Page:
From The Body Shop to Landsec U+I: Martyn Evans is a creative hiding in plain sight

Andrew Teacher meets Martyn Evans, one of the property industry’s best-known creative forces, to discuss his remarkable journey from The Body Shop to Landsec U+I. In a hard-hitting interview, he opens up about overcoming his own personal challenges and how he channels the spirit of Dame Anita Roddick into each and every day.

This year, Landsec celebrates its 80th birthday. Martyn Evans, creative director at Landsec U+I, who joined the business when the FTSE 100 firm acquired U+I in 2021, is playing a central role in some of the game-changing regeneration schemes that the REIT, reinvigorated under the leadership of Mark Allan, is undertaking.

In Evans’s words, Landsec is: “A business that has a huge portfolio that impacts on 100 million people every year. A business that does today what it did in 1944… to seek opportunity to regenerate places that were in trouble.” For Evans, the purpose of Landsec remains the same now as it was then, “just at a different scale and in a different world and with different levers to pull.”

The Landsec U+I creative director has an enviable pedigree in real estate and is best known for his élan in creative approaches to regeneration projects, deployed on schemes including the Deptford Project Café, a converted train carriage, and the MVMT Café in Greenwich.

In his early career, Evans established a nous for being customer-centric.  Working closely with Anita and Gordon Roddick in the Body Shop’s US expansion in the 1990s was “an immense privilege.”  For Evans, it cemented his ethos of “wanting to work for a company that cared about what it did very much”, including customers, the planet and its suppliers, while also turning over a profit.

Evans’s first opportunity to apply his experiences to real estate came through meeting Ofer Zeloof, owner of the Truman Brewery on Brick Lane.  Close to the commercial hive of Broadgate, and a rundown district in the East End, the area was hardly considered a potential retail hub at the time.  Financial constraints in redeveloping the 11-acre site meant the team there were unable to “just pull the whole thing down and do a master plan… and rebuild it.”  Instead, they worked with the constraints, deploying strategies that are now much more commonplace today: meanwhile use for retailers, turnover rents, and activation through event spaces, art galleries and hospitality.

Perhaps the reason this approach surfaced is because, by Evans’s own admission, he has always brought his whole self to work.  Evans’s outlook is informed by influences as eclectic as The Smiths, Jane Jacobs, Bauhaus, the Pet Shop Boys and his long-time colleague Richard Upton.  As Evans puts it, “everything I have had the pleasure to learn as I’ve grown, mostly from culture, has impacted on the way I do my job.”

U+I was formed through the merger of Development Securities and Cathedral Group in 2014.  Real estate giant Landsec acquired U+I in 2021 to combine its development expertise with the major regeneration and placemaking chops of U+I in London and core cities like Manchester.  Apart from a sojourn as Development Director at the 1,200-acre Dartington Hall in Devon, close to where he spent childhood years, Martyn Evans has been with Cathedral/U+I for more than two decades. Originally intended as a sabbatical, Evans could not resist the challenge to join a team charged with saving the financially-troubled Devon estate, once home to an art centre established by philanthropist Dorothy Whitney.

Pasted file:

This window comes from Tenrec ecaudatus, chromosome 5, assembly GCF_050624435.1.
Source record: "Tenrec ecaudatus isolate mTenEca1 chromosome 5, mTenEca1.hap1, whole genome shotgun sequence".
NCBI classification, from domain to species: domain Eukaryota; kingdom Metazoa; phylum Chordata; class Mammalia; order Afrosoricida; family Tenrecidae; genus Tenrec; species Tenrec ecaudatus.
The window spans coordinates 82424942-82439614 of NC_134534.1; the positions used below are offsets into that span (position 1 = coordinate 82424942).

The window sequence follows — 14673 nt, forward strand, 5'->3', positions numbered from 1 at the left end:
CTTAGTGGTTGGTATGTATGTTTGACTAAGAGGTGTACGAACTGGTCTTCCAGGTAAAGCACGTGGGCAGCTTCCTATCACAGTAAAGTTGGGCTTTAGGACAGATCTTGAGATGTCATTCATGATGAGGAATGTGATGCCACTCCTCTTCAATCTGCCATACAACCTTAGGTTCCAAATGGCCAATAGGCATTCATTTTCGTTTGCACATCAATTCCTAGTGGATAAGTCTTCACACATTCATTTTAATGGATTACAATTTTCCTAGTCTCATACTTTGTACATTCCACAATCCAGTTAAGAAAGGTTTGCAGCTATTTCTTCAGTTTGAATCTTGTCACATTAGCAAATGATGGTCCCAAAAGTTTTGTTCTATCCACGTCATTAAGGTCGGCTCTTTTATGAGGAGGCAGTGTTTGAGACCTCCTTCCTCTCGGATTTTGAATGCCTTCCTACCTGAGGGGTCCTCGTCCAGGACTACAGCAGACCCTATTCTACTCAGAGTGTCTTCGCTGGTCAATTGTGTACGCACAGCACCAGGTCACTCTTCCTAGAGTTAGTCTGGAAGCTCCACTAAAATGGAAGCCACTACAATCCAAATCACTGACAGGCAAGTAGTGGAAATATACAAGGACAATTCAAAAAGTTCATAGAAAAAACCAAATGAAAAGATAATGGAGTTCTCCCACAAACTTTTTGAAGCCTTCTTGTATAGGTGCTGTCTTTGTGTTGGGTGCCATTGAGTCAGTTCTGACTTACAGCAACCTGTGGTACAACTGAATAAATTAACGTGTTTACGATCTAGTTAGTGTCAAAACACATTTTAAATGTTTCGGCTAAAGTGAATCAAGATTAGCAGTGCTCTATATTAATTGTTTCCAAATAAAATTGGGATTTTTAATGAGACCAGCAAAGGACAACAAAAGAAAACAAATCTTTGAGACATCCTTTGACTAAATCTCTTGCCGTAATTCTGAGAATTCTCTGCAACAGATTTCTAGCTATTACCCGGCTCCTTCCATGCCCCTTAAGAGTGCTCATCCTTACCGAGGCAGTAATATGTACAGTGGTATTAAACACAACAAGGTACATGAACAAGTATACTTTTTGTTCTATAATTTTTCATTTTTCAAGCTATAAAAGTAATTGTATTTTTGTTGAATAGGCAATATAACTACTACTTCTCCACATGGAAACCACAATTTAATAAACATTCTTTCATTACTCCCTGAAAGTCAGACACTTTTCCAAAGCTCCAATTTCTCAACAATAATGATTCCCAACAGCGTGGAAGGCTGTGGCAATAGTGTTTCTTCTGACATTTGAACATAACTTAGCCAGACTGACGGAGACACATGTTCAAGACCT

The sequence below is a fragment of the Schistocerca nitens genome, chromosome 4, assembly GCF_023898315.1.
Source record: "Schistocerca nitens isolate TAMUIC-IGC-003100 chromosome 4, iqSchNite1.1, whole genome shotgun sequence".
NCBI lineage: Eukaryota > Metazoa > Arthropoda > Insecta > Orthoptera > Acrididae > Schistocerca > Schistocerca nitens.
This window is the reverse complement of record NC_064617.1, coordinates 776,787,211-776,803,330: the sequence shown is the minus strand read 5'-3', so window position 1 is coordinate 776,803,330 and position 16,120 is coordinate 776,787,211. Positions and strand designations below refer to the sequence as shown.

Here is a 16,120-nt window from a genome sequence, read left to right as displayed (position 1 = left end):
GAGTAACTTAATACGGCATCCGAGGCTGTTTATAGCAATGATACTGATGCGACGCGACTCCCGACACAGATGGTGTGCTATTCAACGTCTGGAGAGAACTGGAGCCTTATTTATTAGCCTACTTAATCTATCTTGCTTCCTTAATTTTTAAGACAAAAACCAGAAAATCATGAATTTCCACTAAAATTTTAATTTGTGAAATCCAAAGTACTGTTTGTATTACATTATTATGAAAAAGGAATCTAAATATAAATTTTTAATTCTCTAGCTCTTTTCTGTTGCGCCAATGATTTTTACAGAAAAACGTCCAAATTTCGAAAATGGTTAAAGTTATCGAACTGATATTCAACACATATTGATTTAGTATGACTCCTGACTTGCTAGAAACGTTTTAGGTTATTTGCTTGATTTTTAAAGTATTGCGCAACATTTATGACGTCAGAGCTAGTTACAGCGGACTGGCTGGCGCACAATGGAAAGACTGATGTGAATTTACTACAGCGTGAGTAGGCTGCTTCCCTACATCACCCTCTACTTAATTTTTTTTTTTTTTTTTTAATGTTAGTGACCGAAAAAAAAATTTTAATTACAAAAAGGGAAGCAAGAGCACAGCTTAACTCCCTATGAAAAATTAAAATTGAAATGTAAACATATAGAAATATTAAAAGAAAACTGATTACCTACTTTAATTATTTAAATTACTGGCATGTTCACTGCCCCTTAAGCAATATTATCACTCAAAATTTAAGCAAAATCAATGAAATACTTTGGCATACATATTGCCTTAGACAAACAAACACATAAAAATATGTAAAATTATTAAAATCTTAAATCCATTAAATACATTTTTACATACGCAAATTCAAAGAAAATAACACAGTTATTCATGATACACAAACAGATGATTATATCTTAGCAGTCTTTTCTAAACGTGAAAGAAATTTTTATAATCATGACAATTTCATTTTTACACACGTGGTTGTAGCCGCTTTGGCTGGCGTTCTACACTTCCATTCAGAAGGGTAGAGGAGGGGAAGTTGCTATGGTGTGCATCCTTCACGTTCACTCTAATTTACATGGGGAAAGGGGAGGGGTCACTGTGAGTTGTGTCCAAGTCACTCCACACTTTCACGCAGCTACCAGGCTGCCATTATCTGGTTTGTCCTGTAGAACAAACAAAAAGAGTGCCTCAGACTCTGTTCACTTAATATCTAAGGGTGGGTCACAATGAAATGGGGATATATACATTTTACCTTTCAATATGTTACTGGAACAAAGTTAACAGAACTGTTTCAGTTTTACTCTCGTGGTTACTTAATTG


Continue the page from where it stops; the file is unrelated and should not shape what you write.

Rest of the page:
For Evans, Landsec U+I’s formation was a response to the need for successful real estate development to take into account how “messy” modern life is for many people as they navigate their roles of carer, parent, professional, student and otherwise. As Evans puts it, gone are the days where a real estate developer solely needs to “understand how very well to put one brick on top of another and some glass and steel in between and keep the roof from leaking and the heating on and the lights on and collect the rents and see yourself as a successful business.”

Instead, the challenge facing developers now is making the urban make sense. “Peoples’ lives are difficult and complex” as “all of life happens in or around property”, says Evans, and to him that means “if you’re going to succeed in our business, you have to understand the people for whom we do our job.”

Evans’s journey into the corporate machinery of listed real estate is as unlikely as it is remarkable. The stereotype of the real estate professional at the inception of Evans’s career was not that of a young gay man originally from a village in South Wales. Evans’ early life informs his conviction that considering people’s needs extends beyond the development process toward company culture and inclusivity.  For Evans, “what’s important is that everybody who comes together in a workplace has a very different experience of life than you.”

Now, Evans and colleagues are turning their heads to large-scale regeneration schemes of the likes of Mayfield in Manchester and the future of Media City, a joint venture with Peel in Salford. Mayfield will, over the next 10 years, deliver 2,000 homes, and 2m sq ft of commercial space across 24 acres. In Salford there is an opportunity to revitalise the UK’s most successful media quarter, currently home to creative, tech and digital companies including ITV and BBC, and bring a new living hub for culture, retail and leisure. Landsec U+I has further plans at the 120-acre site at Hartree in North West Cambridge and the revitalisation of existing Landsec retail assets at Lewisham Town Centre and Buchanan Galleries in Glasgow.




Martyn Evans

Creative Director

Landsec U+I

Andrew Teacher

Senior Advisor to Montfort

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